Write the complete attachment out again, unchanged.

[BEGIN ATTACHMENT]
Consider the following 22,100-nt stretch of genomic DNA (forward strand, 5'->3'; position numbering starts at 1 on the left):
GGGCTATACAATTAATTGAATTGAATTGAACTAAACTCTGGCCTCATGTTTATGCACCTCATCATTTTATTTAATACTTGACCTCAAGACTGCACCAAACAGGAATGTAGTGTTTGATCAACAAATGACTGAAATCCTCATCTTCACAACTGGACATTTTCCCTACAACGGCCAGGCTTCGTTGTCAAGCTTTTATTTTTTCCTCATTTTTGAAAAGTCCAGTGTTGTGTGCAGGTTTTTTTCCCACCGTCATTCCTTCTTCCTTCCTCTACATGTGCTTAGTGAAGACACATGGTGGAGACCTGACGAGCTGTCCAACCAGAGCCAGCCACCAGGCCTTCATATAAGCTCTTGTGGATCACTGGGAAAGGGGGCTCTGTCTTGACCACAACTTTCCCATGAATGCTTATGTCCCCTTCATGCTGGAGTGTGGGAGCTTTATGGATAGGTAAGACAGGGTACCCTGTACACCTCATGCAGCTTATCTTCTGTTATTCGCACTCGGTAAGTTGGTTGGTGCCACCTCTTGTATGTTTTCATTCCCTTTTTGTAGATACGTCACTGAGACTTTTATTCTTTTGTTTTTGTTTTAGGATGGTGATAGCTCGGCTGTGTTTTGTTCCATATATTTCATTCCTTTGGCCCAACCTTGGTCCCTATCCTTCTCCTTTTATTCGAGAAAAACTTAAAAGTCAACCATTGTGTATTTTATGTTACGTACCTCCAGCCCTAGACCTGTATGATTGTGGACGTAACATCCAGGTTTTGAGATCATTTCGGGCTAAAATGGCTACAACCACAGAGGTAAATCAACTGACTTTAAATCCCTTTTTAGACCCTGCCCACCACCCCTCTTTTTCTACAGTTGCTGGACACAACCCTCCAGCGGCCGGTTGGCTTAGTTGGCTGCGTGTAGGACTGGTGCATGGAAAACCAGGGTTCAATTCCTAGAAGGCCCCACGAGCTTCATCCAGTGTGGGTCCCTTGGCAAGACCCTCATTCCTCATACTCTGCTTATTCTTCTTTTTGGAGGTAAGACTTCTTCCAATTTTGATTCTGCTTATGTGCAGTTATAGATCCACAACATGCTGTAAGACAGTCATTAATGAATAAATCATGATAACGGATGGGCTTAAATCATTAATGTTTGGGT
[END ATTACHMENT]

Consider the following 22,100-nt stretch of genomic DNA (forward strand, 5'->3'; position numbering starts at 1 on the left):
GGGCTATACAATTAATTGAATTGAATTGAACTAAACTCTGGCCTCATGTTTATGCACCTCATCATTTTATTTAATACTTGACCTCAAGACTGCACCAAACAGGAATGTAGTGTTTGATCAACAAATGACTGAAATCCTCATCTTCACAACTGGACATTTTCCCTACAACGGCCAGGCTTCGTTGTCAAGCTTTTATTTTTTCCTCATTTTTGAAAAGTCCAGTGTTGTGTGCAGGTTTTTTTCCCACCGTCATTCCTTCTTCCTTCCTCTACATGTGCTTAGTGAAGACACATGGTGGAGACCTGACGAGCTGTCCAACCAGAGCCAGCCACCAGGCCTTCATATAAGCTCTTGTGGATCACTGGGAAAGGGGGCTCTGTCTTGACCACAACTTTCCCATGAATGCTTATGTCCCCTTCATGCTGGAGTGTGGGAGCTTTATGGATAGGTAAGACAGGGTACCCTGTACACCTCATGCAGCTTATCTTCTGTTATTCGCACTCGGTAAGTTGGTTGGTGCCACCTCTTGTATGTTTTCATTCCCTTTTTGTAGATACGTCACTGAGACTTTTATTCTTTTGTTTTTGTTTTAGGATGGTGATAGCTCGGCTGTGTTTTGTTCCATATATTTCATTCCTTTGGCCCAACCTTGGTCCCTATCCTTCTCCTTTTATTCGAGAAAAACTTAAAAGTCAACCATTGTGTATTTTATGTTACGTACCTCCAGCCCTAGACCTGTATGATTGTGGACGTAACATCCAGGTTTTGAGATCATTTCGGGCTAAAATGGCTACAACCACAGAGGTAAATCAACTGACTTTAAATCCCTTTTTAGACCCTGCCCACCACCCCTCTTTTTCTACAGTTGCTGGACACAACCCTCCAGCGGCCGGTTGGCTTAGTTGGCTGCGTGTAGGACTGGTGCATGGAAAACCAGGGTTCAATTCCTAGAAGGCCCCACGAGCTTCATCCAGTGTGGGTCCCTTGGCAAGACCCTCATTCCTCATACTCTGCTTATTCTTCTTTTTGGAGGTAAGACTTCTTCCAATTTTGATTCTGCTTATGTGCAGTTATAGATCCACAACATGCTGTAAGACAGTCATTAATGAATAAATCATGATAACGGATGGGCTTAAATCATTAATGTTTGGGT